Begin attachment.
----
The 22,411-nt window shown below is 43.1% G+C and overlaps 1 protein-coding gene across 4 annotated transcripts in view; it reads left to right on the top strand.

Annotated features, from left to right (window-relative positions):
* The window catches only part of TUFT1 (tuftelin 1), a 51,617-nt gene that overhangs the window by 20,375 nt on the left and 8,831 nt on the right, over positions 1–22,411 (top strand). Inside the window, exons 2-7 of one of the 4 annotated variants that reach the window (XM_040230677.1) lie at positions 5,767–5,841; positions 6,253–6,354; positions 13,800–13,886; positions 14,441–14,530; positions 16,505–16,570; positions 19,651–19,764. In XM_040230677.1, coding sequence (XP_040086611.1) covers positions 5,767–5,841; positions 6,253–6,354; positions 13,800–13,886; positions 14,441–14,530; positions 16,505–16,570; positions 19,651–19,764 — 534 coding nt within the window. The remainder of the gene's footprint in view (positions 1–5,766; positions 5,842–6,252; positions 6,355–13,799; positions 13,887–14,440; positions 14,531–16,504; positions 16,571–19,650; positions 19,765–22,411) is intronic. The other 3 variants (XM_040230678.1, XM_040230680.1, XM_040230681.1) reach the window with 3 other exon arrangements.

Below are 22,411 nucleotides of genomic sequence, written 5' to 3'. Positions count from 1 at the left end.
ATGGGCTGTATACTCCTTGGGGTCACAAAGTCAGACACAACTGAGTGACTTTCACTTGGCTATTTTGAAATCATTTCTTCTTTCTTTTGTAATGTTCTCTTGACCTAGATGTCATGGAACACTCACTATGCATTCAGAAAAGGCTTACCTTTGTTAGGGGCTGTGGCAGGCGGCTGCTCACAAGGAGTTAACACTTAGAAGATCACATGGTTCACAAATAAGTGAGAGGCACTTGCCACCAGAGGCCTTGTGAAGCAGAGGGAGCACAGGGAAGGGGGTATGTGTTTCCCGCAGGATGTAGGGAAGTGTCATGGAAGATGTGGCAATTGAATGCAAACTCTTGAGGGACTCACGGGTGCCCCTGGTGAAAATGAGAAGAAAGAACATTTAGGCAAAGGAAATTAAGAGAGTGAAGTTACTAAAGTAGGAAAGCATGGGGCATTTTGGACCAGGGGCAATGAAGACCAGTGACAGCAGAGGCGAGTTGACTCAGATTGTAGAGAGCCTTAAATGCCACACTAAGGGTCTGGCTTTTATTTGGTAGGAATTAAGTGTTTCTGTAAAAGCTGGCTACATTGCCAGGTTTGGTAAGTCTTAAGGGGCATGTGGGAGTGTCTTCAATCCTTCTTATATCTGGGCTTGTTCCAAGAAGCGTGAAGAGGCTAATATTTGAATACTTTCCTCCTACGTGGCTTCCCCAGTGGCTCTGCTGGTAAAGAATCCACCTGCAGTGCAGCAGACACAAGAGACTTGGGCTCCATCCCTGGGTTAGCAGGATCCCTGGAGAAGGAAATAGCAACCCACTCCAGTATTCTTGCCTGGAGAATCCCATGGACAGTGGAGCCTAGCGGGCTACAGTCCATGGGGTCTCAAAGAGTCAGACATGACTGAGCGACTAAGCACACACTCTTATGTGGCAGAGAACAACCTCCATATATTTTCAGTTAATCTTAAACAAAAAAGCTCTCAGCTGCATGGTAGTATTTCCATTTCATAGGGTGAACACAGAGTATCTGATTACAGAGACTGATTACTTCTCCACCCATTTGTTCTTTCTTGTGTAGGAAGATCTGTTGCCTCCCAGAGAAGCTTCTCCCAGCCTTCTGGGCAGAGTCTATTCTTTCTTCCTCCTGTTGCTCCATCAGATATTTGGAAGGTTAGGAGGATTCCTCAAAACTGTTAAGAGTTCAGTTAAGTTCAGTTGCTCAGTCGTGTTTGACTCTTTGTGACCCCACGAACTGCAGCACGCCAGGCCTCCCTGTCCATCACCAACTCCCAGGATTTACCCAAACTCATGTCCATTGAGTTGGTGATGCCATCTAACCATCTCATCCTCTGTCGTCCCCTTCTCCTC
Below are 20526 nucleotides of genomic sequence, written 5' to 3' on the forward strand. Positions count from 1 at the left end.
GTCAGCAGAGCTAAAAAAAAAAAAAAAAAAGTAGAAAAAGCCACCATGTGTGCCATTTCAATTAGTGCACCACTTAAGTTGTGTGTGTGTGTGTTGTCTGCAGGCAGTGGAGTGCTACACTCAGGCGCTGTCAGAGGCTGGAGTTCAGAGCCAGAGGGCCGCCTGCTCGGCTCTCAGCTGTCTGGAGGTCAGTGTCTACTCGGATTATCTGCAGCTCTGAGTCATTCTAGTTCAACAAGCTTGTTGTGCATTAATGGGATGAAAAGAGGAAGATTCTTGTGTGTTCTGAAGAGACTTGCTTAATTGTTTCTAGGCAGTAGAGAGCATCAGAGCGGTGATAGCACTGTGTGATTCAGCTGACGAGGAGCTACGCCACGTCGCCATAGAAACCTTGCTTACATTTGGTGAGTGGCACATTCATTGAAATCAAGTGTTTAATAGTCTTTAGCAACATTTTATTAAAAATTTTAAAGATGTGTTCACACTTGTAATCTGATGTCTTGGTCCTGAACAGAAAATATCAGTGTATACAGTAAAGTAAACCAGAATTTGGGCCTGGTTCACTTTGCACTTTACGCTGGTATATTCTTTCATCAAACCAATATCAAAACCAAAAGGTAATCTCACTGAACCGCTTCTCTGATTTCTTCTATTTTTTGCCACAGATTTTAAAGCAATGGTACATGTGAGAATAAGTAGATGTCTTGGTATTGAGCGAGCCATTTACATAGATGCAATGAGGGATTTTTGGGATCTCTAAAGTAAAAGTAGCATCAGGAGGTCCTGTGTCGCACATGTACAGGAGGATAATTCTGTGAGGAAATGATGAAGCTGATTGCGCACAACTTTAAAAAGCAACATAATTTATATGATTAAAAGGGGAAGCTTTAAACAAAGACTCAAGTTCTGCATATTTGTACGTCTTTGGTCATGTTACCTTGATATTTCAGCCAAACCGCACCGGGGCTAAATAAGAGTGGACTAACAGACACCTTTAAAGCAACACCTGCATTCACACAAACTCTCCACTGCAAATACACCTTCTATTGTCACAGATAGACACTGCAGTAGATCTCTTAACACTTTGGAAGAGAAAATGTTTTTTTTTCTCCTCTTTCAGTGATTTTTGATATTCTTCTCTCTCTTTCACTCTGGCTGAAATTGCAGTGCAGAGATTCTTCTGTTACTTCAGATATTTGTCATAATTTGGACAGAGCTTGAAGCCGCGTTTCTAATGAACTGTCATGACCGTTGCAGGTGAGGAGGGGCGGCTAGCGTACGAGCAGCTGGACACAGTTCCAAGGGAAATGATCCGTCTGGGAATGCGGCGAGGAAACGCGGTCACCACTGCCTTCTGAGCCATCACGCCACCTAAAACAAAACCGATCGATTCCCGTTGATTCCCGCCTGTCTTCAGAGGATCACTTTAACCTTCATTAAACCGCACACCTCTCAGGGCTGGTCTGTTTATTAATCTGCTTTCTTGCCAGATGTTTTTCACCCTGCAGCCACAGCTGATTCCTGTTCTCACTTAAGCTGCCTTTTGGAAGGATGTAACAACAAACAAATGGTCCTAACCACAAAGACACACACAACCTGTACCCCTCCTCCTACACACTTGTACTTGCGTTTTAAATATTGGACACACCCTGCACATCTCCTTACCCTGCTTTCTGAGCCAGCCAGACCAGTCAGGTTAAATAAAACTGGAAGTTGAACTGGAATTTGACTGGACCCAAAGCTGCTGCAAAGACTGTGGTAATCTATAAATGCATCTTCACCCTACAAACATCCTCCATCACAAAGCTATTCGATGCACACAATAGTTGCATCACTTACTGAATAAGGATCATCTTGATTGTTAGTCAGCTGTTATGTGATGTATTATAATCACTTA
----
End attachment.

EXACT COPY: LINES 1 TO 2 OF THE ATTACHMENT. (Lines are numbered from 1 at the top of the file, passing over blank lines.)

The 22,411-nt window shown below is 43.1% G+C and overlaps 1 protein-coding gene across 4 annotated transcripts in view; it reads left to right on the top strand.

Annotated features, from left to right (window-relative positions):